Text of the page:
The doorbell buzzed again.
"I'll be right there!" he called out, pulling his filthy bathrobe together to hide his even filthier tee shirt. He stopped at the gold rimmed mirror and gave himself a once over. All of his life he'd been hearing about how handsome he was. If my friends could see me now! His black hair was arranged in greasy points. The tufts of gray at each temple, which had once given him a distinguished air, now stuck out on either side of his head lending him a mad scientist look. His pale blue eyes had turned an ominous gray, just a shade lighter than the circles beneath them. The doorbell persisted. Charles decided that whatever asshole was at the door deserved to see him looking this way, for showing up at nine in the morning on a Saturday.
When he opened the door he thought he had begun hallucinating. The young man on the porch was dressed in a red naval jacket, with gold trim and a double run of gold buttons down the front. He wore a matching red pirate style hat and a large gold hoop in one ear. The hair was definitely a wig. Thick black curls ran down the stranger's shoulders nearly to his waist. The face make up was as white as his gloves. He looked ready for a stage performance. The eyes were over done as well, with thick black liner and lashes that had to be false. Charles blinked, shaking his head in an attempt to clear his vision. The Captain Hook drag queen was still there.
"May I, um, may I help you?"
The thing smiled. "Mr. Duvaine?"
"Yes, I'm Charles Duvaine. What can I do for you?"
"Hello, Mr. Duvaine. I'm Kenny from Forest Bluffs Liquors. I have a special delivery for you."
Charles shook his head. "There must be some mistake. I cancelled all deliveries from your store two weeks ago."
The oddity put one gloved hand to his mouth. "Oh I am so sorry! I don't know how this could have happened!" His vocal inflection was so sing-song that either he was openly gay or he was putting it on.
Charles gave the young man a look. "That's okay. Don't worry about it. Why are you dressed like that?"
"Oh this?" he said, doing a little spin. "It's Forest Bluffs Liquors twentieth anniversary. It was the boss's idea that we dress up for deliveries. I'm Captain Morgan. Get it?"
Charles forced an awkward smile. "Yeah, I get it."
"It is your drink of choice, isn't it?" the pirate asked as he pulled a bottle out of a velvet sack on his waistcoat. Charles stared at the tall thin bottle with its enticing amber liquid and miniature picture of Captain Morgan, which looked eerily like the stranger at his door. He felt his resolve stumble a bit as the liquid in the bottle swished back and forth in the stranger's gloved hand. A wave of dizziness overtook him and he clung to the door for support.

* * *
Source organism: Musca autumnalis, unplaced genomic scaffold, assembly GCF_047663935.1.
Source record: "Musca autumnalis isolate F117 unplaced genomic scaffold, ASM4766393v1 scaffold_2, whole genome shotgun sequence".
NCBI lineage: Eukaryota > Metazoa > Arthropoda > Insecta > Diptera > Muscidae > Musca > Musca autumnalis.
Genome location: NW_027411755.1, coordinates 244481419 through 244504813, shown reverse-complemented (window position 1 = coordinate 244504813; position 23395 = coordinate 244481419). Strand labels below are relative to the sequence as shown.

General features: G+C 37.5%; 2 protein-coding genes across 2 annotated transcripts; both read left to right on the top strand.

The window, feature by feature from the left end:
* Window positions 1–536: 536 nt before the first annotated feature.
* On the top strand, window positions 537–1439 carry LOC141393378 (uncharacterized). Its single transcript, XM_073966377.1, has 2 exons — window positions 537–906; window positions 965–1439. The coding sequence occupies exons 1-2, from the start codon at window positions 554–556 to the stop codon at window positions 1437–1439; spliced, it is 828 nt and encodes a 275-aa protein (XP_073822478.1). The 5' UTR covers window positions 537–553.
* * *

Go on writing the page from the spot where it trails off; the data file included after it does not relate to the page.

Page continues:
The pirate's smile dropped. "Hey, are you okay?" he asked, taking Charles's arm and leading him inside to the nearest chair. Charles put his head between his knees, forcing long full breaths until the tremor passed. He sat up finally, embarrassed. The delivery boy glanced around the room and wrinkled his nose at the trash. He tried to hide the gesture by coughing, but Charles had seen it.
"Thanks. You can go now. I'm fine," he said.
"Are you sure?" the stranger asked, with concern that seemed genuine.
"I'm sure. I haven't been feeling well lately, but I'm fine now. Really."
The Captain Morgan thing nodded. "I understand. I have just the thing." To Charles's amazement, the kid swished over to the dry bar and grabbed a glass from the display. He unscrewed the cap of the bottle and poured a few ounces of the golden liquid into it. Charles watched stunned as the boy returned with the glass and knelt down, waving it under his nose. "This is what you need, isn't it? This will make you feel much better."
The fumes invaded Charles's nostrils and his mouth began to water. It had to be a bad dream. Was he still sleeping? Asleep or awake, it was time to order Kenny the delivery boy out of his house. "Please go," Charles said, his voice strained. "I don't want a drink. I've canceled my orders with your store. Go back and take me out of your computer."
The pirate stranger remained kneeling before him, grinning like an overgrown theatre puppet. "But this will make you feel better. Won't it Charles?"